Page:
Writer, photographer, "rapper" and general technophobe takes on the internet in what could be a very, very messy fight. But it's alright: she's harder than she looks, and she's wearing every single ring she could get her hands on.


Monday, 30 March 2009

Survival Skills

Dad texted me this morning from wherever it is he's gone. (Italy, I think. Possibly Budapest.)

Did you get my present? the text said, which caused me some alarm: it's incredibly rare for me to miss any kind of gift, however tiny it is.
No, I replied. Where is it? Gimme.
On top of fridge, dad messaged. Enjoy.

Why dad decided to leave a present on top of the fridge I have no idea: he knows full well that left to my own devices I'll live on Pot Noodles and cheese muffins, and neither of these need to be kept cold. It was very lucky, I thought as I wiped a bit of butter off my foot and left the rest of it on the floor, that it was a present and not a first aid kit or the back door keys, because it could have been a very dangerous oversight in the event of an accident with a tin opener.

On top of the fridge was The Worst-case Scenario Survival Handbook, with a note. Just in case, dad had written. Very useful, he added at the bottom of the electricity bill he hadn't opened (we both like doing that: if in doubt, just turn it over and doodle a happy face on the back).

I stared at the book for a few minutes, perplexed. In case of what? I wanted to text him, but that would be ungrateful and then he wouldn't bring me anything back from Italy (or Budapest) either. We had been laughing about desert island survival techniques earlier in the week, so perhaps this was to help me out if I got the job; or, perhaps it was to help me out during the four days this 27 year old adult would be spending all on her own. Including: How To Survive Runaway Camels; UFO adbuctions and leeches, it said on the front. Which was a little alarming, to be frank: when dad rang to mention the builders were coming at 9am on Friday, he hadn't mentioned any camels, UFOs or leeches at all. Perhaps he thought it was self-explanatory. We do have a half-hearted pond in our back garden after all, and the solar lights mum put in the flowerbeds would make it terribly easy to land a spaceship there.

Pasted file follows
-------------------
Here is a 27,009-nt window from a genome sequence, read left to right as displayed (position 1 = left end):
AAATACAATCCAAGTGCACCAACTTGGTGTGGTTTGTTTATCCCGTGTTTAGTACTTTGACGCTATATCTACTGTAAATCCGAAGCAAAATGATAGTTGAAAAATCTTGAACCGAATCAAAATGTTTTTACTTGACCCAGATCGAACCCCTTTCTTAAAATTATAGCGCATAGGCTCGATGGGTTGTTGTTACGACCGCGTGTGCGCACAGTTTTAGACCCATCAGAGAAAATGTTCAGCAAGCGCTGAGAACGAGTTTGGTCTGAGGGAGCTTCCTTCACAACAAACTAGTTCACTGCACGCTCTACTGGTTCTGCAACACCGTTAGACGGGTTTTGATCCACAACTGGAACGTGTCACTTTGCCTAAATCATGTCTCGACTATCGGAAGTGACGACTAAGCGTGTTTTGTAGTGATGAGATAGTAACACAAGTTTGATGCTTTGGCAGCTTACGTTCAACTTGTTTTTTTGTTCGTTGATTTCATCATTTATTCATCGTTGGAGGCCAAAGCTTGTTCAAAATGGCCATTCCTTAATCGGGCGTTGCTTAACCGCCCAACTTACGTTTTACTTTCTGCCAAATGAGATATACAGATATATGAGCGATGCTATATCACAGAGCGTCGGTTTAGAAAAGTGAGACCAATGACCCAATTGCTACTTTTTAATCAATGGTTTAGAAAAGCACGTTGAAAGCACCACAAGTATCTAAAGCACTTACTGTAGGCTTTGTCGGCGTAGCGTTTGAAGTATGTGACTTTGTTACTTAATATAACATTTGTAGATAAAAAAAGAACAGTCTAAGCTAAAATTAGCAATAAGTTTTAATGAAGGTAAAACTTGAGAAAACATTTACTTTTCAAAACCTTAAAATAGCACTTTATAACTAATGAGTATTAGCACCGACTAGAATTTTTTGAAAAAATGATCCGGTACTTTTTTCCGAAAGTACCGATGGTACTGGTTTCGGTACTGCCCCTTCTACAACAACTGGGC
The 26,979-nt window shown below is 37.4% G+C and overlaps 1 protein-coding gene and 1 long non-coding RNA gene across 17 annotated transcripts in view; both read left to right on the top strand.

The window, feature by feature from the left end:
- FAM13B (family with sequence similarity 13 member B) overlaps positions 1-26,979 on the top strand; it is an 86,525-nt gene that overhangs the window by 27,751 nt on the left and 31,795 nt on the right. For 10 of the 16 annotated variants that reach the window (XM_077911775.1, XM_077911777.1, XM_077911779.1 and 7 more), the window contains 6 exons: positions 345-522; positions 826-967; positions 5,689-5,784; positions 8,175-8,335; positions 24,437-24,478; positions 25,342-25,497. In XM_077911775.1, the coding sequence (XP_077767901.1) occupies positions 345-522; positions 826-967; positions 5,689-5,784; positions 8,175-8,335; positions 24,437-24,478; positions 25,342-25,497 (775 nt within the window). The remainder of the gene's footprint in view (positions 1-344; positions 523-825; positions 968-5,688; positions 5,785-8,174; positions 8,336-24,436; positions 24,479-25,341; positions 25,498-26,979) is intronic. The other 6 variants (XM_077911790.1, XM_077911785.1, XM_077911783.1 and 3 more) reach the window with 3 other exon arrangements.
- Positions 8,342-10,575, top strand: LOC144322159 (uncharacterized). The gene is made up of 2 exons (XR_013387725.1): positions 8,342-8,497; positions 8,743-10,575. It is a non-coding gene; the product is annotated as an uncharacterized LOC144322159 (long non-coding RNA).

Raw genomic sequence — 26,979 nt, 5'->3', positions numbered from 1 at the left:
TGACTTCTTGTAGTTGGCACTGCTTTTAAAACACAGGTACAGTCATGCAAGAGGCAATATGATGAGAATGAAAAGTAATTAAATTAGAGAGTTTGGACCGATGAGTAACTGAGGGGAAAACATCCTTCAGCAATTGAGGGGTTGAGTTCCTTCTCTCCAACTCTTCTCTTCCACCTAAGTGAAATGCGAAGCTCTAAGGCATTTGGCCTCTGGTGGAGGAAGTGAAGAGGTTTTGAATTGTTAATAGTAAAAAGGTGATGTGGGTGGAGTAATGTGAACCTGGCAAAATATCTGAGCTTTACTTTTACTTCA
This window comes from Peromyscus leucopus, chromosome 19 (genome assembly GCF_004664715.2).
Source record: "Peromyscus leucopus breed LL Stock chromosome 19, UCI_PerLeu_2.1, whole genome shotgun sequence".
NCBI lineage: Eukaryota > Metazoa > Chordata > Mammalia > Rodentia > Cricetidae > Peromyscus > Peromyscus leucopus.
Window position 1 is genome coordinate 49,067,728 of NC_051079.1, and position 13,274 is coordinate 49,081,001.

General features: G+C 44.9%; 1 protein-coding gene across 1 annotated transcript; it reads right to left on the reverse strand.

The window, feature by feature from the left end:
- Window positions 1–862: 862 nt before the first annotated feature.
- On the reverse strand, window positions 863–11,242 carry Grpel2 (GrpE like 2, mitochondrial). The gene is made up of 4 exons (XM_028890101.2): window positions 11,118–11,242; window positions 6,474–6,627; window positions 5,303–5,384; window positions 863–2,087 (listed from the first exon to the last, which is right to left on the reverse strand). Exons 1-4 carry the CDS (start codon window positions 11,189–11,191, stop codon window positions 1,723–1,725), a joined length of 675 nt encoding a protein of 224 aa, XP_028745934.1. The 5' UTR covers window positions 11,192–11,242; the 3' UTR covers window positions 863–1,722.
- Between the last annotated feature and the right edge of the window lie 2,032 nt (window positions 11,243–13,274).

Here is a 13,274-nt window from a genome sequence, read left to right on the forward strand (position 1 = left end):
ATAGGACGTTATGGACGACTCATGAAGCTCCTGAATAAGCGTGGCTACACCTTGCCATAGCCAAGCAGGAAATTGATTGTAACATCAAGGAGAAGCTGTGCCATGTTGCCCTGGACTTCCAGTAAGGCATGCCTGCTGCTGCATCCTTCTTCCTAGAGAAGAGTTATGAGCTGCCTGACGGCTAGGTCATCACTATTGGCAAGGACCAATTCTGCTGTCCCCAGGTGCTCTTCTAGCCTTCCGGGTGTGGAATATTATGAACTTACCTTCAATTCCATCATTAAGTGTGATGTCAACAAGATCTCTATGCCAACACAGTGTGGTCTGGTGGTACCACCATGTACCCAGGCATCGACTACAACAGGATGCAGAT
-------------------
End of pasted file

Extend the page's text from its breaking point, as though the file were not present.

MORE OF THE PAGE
After a quick browse, however, I came to the conclusion that the book is genius. How to crash land a plane on water, it said. How to stop a runaway passenger train. How to navigate a minefield (with the brilliant first suggestion: keep your eyes on your feet and don't move). How to jump from rooftop to rooftop (summarised: if you can't, then don't).

As a book, it's perfect. Women enjoy reading it because they can go shopping afterwards -reassured that there will be no minefields or runaway horses - and men enjoy reading it because they can go shopping afterwards and pretend that there might be. I have no doubt at all that after reading it dad felt a little more comfortable as a man, because he now knows how to catch a fish without a rod and survive a riptide. On the other hand, as a woman I feel reassured by the advice given (although, frankly, if I ever get stuck down a well I am so not inching up in an L shape, because it'll make my jeans dirty).

It missed out a few key survival tips, however, that would also be very useful in every day life. How to make sure your dad doesn't see the splodge of black insoluble paint you dropped on the carpet, for instance, would be handy. How to clean the house in 2.5 minutes, when he gets back earlier than you thought he would. How to hide his favourite, now smashed, mug; and pretend you didn't spend the emergency household money on Dominos.

On a larger scale, other techniques would have been appreciated over the last few weeks. How to get a second date would have been great, as would How not to cry in front of a BBC film crew. How to get more than 20 votes a day, would have been brilliant, as would How to make your mates hate you a little bit less. How to know when 'I'll call you' actually means I'll call you; How to conduct yourself on national radio when rated out of 10; How to say the right thing to Important People at the right time; How to get foot back out of mouth; How to know which foundation doesn't make your skin look orange. There are many, many topics that I would really quite have liked a 5 stage plan for over the last few weeks, but there weren't any. Nope: no books there. Just camels and UFOs and leeches, which - although thrilled that I can now avoid them - are nowhere near as dangerous as the holes I fall into on a daily basis. Holes that I do actually need a helping hand with.

Well? dad texted after half an hour. What did you think?
Umm, I texted back: handy. Very handy.

Because I'll say this for the book. When dad gets home in half an hour and sees the state of the house, knowing how to survive a volcano eruption might just be the most useful thing I've learnt all day.